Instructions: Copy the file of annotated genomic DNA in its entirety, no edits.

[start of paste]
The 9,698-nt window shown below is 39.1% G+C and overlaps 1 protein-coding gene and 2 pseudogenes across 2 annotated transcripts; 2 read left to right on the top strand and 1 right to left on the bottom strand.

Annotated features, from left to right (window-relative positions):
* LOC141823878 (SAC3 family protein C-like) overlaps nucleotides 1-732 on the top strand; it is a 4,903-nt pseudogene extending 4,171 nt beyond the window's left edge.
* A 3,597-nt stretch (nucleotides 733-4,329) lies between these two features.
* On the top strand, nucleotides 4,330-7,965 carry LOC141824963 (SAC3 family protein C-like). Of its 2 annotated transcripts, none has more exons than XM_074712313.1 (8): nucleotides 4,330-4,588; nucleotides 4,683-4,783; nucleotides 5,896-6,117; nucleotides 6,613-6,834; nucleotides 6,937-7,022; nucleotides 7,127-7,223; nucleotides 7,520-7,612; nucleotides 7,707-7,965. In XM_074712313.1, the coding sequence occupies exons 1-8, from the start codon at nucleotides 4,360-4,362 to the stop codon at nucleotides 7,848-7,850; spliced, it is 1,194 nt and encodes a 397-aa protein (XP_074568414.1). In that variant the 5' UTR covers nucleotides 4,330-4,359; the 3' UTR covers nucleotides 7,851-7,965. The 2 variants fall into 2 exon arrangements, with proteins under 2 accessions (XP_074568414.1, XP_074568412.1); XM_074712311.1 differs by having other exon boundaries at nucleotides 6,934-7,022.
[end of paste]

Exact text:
The 9,698-nt window shown below is 39.1% G+C and overlaps 1 protein-coding gene and 2 pseudogenes across 2 annotated transcripts; 2 read left to right on the top strand and 1 right to left on the bottom strand.

Annotated features, from left to right (window-relative positions):
* LOC141823878 (SAC3 family protein C-like) overlaps nucleotides 1-732 on the top strand; it is a 4,903-nt pseudogene extending 4,171 nt beyond the window's left edge.
* A 3,597-nt stretch (nucleotides 733-4,329) lies between these two features.
* On the top strand, nucleotides 4,330-7,965 carry LOC141824963 (SAC3 family protein C-like). Of its 2 annotated transcripts, none has more exons than XM_074712313.1 (8): nucleotides 4,330-4,588; nucleotides 4,683-4,783; nucleotides 5,896-6,117; nucleotides 6,613-6,834; nucleotides 6,937-7,022; nucleotides 7,127-7,223; nucleotides 7,520-7,612; nucleotides 7,707-7,965. In XM_074712313.1, the coding sequence occupies exons 1-8, from the start codon at nucleotides 4,360-4,362 to the stop codon at nucleotides 7,848-7,850; spliced, it is 1,194 nt and encodes a 397-aa protein (XP_074568414.1). In that variant the 5' UTR covers nucleotides 4,330-4,359; the 3' UTR covers nucleotides 7,851-7,965. The 2 variants fall into 2 exon arrangements, with proteins under 2 accessions (XP_074568414.1, XP_074568412.1); XM_074712311.1 differs by having other exon boundaries at nucleotides 6,934-7,022.